Today we find ourselves at the end of another August. I’m excited for next month, because in September my wife and I will celebrate twenty-eight years of marriage and since our anniversary falls on a Saturday this year, we decided to renew our vows. This is particularly significant for us due to the fact that when we were first married nearly three decades ago, neither of us knew the Lord (although He knew us and His plans for us). So, this time, we will be granted the opportunity to renew our covenant afresh with a conscience acknowledgement of God.
The other day, my wife and I had a question posed to us that took us a bit by surprise. We were asked, “How have you two stayed in love?” That was the first time we have been asked such a pointed question about our relationship. We have received comments on many occasions about our mutual and genuine affection for one another, but have never really been asked how and why it works. In fact, a few years ago we took a dinner cruise on the Spirit of Philly and as we were enjoying the evening together on a couch on the deck, a woman asked us if we were on a date. We chuckled and said, “Well, yes.” She replied, “Oh I could tell! How long have you been together? Six months?” She was shocked to discover that we had been married for over twenty years, figuring that we looked far too in love to be together that long.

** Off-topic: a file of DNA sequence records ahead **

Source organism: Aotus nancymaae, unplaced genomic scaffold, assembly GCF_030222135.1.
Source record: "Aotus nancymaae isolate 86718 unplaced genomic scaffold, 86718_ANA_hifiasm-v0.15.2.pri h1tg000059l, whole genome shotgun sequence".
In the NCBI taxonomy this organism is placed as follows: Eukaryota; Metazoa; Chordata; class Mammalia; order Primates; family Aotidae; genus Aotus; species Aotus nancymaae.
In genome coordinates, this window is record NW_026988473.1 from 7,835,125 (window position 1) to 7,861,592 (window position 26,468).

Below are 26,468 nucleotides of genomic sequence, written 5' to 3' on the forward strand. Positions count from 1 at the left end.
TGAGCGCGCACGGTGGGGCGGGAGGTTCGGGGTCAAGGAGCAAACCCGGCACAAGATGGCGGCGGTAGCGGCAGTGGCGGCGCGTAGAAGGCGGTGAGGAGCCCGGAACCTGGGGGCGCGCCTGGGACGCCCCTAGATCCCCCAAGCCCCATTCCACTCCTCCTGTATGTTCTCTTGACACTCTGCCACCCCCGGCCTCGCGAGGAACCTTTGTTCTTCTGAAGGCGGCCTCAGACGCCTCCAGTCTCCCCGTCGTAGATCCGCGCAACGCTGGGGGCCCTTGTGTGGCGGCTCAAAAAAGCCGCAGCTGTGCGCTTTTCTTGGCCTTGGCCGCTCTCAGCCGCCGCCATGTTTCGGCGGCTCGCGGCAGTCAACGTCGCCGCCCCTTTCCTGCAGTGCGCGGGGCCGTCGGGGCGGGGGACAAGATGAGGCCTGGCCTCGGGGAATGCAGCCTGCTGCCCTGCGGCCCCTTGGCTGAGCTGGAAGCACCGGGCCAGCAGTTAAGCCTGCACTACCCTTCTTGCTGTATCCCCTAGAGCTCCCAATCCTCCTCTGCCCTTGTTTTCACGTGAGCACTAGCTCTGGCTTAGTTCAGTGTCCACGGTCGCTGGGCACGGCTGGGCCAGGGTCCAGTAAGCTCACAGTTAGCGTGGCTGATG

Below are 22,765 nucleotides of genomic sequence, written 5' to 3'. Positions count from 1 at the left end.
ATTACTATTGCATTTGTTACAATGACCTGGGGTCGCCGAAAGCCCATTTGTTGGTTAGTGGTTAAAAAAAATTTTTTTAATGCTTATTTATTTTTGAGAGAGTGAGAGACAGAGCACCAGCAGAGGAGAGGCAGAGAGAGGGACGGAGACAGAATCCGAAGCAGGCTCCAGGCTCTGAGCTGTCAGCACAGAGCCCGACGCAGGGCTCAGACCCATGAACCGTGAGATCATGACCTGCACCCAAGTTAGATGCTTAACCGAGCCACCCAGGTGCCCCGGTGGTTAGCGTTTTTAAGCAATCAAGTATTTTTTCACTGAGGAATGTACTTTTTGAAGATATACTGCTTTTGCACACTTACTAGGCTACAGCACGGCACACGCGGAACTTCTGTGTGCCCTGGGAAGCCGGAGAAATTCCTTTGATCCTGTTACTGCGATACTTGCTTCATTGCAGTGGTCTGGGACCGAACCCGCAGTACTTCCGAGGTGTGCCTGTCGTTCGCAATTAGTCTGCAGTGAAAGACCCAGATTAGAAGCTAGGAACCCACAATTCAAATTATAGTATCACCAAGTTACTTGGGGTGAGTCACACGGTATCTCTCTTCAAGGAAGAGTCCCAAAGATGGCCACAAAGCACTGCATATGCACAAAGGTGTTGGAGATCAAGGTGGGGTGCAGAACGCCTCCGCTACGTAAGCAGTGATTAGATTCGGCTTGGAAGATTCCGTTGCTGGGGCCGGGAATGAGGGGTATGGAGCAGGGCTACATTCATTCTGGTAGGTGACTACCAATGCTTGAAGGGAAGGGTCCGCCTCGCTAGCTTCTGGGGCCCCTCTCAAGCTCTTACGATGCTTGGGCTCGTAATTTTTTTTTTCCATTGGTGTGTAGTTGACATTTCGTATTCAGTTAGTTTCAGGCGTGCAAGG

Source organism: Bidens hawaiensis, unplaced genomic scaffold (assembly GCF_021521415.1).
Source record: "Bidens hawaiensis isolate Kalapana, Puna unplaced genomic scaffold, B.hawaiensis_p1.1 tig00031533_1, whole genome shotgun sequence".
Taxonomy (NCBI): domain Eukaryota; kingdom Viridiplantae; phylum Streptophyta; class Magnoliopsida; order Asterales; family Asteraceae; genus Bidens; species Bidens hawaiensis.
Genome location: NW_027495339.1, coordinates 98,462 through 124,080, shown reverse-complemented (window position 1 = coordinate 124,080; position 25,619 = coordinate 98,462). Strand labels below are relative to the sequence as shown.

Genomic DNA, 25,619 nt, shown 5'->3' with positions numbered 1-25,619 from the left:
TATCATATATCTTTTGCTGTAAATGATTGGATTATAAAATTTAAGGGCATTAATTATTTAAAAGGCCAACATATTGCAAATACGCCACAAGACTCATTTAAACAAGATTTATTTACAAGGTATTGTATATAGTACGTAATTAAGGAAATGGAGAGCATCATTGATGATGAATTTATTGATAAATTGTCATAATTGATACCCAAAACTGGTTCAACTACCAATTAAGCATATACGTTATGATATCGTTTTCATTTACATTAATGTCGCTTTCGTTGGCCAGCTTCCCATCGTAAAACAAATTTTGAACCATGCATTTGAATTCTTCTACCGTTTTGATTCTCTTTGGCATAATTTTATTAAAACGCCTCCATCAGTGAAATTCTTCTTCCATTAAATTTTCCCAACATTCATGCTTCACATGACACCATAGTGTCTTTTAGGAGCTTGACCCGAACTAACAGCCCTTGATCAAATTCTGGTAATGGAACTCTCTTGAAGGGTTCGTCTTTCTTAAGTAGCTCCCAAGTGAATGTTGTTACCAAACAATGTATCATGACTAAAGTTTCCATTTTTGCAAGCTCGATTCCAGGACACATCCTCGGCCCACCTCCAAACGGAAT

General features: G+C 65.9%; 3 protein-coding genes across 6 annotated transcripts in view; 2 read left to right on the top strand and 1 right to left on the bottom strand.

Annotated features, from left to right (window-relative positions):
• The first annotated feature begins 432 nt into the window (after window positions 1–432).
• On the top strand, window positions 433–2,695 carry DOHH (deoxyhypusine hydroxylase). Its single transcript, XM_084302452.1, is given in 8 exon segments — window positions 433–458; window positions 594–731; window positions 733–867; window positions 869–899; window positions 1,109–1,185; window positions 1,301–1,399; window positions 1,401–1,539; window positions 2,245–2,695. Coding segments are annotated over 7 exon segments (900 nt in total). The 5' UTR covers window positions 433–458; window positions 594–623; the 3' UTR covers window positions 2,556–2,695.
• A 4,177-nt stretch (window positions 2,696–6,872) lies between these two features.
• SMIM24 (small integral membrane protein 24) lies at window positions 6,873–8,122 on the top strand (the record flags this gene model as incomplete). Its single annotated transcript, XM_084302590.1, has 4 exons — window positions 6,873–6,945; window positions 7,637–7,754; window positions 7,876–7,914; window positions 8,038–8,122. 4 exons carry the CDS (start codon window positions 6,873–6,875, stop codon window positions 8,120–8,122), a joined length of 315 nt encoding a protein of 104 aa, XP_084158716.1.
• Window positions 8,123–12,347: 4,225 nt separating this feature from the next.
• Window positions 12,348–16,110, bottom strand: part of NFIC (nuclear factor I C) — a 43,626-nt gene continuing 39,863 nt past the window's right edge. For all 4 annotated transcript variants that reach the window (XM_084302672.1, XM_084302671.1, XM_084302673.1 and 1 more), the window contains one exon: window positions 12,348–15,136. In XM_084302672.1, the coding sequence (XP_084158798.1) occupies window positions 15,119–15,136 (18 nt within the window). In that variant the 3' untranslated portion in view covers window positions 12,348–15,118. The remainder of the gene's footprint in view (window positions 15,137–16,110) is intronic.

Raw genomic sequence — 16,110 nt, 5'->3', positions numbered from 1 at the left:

Yet, this question of how we have stayed in love stymied us for a moment. We don’t really think about it because we genuinely enjoy being around each other. Of course, we are quite aware of the main strength of our marriage being that Jesus Christ is the center, but what has God taught us about love and marriage? We had to contemplate that for a moment to properly articulate it. So, the following are some things that have helped us stay in love. It is not a comprehensive list, because this post would be immense. As is, this particular post promises to be a little longer, but I will attempt to keep it concise. So, brew yourself a large cup of coffee and contemplate the following points.
It takes two. One bit of counsel I give to couples preparing for marriage is that it is the two of them against the world, never should it be them against each other. Struggles and tough times come in and if a couple allows those struggles to drive a wedge between them, they will both lose. Instead, the struggle should be seen as an adversary for both of them to conquer together. It takes two. In fact, any further points made in this post will not yield much fruit if both husband and wife are not employing them.